WWII Draft Registration Card for Evarist V. Albers

Here are a few stories from the MACR Collection:

On November 1, 1943, S/Sgt. Evarist V. Albers and his crew from the 47th Bomb Squadron, 97th Bomb Group, took off for a bombing mission over Italy. As they neared their target, the formation encountered enemy flak. Moments later, the aircraft lurched. They had been hit and were going down! An explosion took a wing off and burned Albers’s face. They began to roll, but Albers managed to bail out. He searched for other survivors as he floated to the ground but didn’t see any other sign of life. A nearby gunner testified that he saw two chutes, one fully opened, but the other one was trailing. Albers was the only survivor of the crash and returned to service four days later.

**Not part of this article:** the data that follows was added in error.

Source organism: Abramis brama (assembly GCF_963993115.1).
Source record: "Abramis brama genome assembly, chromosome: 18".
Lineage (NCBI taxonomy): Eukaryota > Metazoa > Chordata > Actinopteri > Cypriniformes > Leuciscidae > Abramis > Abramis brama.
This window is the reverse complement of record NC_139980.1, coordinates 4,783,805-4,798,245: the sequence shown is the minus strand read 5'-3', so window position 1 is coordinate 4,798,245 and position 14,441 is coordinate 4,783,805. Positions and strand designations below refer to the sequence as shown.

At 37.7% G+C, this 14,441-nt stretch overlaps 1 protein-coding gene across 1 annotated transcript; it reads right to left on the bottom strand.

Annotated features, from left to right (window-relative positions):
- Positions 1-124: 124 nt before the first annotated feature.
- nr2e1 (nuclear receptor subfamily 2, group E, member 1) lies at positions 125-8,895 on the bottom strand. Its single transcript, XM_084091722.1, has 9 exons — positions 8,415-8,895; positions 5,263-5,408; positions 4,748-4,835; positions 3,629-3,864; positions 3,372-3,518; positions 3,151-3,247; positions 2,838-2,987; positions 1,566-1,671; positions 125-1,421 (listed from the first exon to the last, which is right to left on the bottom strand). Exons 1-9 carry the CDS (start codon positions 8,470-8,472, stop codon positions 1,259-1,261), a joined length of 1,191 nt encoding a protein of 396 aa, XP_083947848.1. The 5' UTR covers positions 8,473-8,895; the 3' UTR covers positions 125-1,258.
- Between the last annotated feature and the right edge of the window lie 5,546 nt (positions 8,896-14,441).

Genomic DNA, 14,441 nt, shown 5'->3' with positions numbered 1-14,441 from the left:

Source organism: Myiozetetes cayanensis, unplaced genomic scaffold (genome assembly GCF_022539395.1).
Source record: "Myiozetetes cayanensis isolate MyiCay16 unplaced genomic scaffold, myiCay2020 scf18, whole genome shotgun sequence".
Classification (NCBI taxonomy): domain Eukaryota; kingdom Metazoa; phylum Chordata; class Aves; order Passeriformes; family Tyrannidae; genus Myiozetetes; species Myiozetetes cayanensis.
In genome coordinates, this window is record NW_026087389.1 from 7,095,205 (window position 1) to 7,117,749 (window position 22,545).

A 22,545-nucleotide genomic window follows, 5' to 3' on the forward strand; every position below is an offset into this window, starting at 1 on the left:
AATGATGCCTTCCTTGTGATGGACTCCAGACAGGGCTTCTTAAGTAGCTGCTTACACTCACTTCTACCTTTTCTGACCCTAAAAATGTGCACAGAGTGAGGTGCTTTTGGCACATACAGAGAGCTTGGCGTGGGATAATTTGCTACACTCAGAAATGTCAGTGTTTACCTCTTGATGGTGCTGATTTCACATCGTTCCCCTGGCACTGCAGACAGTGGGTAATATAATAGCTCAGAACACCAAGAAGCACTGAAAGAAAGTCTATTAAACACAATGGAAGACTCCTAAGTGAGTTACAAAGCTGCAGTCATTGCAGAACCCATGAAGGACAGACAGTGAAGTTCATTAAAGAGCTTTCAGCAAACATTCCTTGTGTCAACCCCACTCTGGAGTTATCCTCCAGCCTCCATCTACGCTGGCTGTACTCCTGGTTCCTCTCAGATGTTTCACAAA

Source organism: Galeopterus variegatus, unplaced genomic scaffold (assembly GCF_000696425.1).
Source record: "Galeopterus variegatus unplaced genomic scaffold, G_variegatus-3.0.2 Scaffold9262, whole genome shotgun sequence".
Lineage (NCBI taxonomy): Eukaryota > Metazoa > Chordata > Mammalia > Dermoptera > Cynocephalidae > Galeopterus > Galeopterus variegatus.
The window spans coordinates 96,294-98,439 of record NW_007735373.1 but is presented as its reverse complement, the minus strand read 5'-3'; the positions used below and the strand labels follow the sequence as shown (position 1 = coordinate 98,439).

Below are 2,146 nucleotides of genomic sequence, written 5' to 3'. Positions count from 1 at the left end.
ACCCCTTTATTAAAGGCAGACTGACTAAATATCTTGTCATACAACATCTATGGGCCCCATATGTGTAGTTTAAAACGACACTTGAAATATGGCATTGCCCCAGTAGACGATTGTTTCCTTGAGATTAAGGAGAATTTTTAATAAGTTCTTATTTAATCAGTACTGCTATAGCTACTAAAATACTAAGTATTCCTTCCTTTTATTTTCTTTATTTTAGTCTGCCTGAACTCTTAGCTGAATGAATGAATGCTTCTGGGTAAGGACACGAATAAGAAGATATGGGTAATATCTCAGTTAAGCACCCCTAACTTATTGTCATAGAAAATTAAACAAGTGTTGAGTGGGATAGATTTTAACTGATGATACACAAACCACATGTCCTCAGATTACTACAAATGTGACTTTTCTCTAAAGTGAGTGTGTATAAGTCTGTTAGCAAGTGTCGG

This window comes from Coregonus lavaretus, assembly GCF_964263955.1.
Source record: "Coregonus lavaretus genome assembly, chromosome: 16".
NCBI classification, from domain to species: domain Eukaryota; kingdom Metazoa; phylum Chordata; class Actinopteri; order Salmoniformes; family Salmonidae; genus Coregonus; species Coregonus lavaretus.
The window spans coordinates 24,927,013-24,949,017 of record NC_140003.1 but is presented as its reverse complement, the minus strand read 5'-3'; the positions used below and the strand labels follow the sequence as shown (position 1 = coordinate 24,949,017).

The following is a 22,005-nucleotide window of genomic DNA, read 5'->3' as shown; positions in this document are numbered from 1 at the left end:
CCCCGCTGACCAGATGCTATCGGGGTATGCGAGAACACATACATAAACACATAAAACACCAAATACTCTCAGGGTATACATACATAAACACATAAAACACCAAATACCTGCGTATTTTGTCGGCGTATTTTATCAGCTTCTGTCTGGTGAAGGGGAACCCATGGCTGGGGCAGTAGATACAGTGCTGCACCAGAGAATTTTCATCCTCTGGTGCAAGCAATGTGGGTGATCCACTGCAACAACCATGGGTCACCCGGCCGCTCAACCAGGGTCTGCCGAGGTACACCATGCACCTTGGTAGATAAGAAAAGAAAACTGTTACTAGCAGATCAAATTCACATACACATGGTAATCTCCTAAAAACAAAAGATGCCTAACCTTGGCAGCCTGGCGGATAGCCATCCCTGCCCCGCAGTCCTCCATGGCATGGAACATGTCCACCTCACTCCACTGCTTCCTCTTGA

On August 7, 1942, a B-26 Marauder loaded with seven crew and Associated Press reporter Vernon Haugland encountered a severe storm and drifted off-course over New Guinea. With fuel running low, the crew bailed out at 13,000 feet and landed in the jungle. The crew became separated and spent the next several weeks trying to escape. Haugland kept a journal of his 43 days in the wilderness. He nearly starved to death and weighed just 95 pounds when he was rescued. Haugland became the first civilian recipient of the Silver Star medal for heroism. He later published a book, Letter from New Guinea, about his experiences. Co-pilot James A. Michael and 1st. Lt. Carroll W. Casteel did not survive the ordeal. Pilot Duncan A. Seffern spent two weeks in the jungle before being rescued but died months later in another airplane crash.

1st Lt. Carroll W. Casteel died in the New Guinea jungle